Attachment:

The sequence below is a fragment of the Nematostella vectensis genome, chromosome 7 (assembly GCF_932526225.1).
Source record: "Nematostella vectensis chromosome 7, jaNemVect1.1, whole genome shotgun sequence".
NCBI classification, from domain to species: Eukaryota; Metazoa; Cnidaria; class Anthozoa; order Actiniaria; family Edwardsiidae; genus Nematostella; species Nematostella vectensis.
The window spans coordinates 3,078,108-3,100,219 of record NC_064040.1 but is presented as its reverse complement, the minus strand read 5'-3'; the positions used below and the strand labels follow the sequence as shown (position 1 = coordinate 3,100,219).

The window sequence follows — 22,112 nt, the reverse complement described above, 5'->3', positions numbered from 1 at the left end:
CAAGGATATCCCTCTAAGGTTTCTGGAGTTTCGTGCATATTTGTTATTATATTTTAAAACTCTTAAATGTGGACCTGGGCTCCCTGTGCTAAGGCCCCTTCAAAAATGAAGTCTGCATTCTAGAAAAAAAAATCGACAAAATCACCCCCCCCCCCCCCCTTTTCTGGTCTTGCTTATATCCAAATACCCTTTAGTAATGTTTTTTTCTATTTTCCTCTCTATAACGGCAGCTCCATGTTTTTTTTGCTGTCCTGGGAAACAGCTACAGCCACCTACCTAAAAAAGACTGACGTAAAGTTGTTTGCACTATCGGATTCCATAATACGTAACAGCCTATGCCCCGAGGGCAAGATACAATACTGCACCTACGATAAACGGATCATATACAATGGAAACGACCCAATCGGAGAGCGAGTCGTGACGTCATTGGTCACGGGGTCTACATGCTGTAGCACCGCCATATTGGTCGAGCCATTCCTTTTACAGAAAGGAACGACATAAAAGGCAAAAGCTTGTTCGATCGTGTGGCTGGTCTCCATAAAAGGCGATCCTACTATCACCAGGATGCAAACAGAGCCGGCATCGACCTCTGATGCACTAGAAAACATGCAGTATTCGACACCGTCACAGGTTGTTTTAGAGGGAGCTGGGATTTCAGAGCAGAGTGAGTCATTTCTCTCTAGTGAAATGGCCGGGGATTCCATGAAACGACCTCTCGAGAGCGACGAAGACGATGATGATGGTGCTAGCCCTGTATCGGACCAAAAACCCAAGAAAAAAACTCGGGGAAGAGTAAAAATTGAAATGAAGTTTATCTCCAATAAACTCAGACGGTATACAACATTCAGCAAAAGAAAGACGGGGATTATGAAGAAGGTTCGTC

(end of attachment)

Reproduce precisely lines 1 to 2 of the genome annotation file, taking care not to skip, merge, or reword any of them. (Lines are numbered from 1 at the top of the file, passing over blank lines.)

The sequence below is a fragment of the Nematostella vectensis genome, chromosome 7 (assembly GCF_932526225.1).
Source record: "Nematostella vectensis chromosome 7, jaNemVect1.1, whole genome shotgun sequence".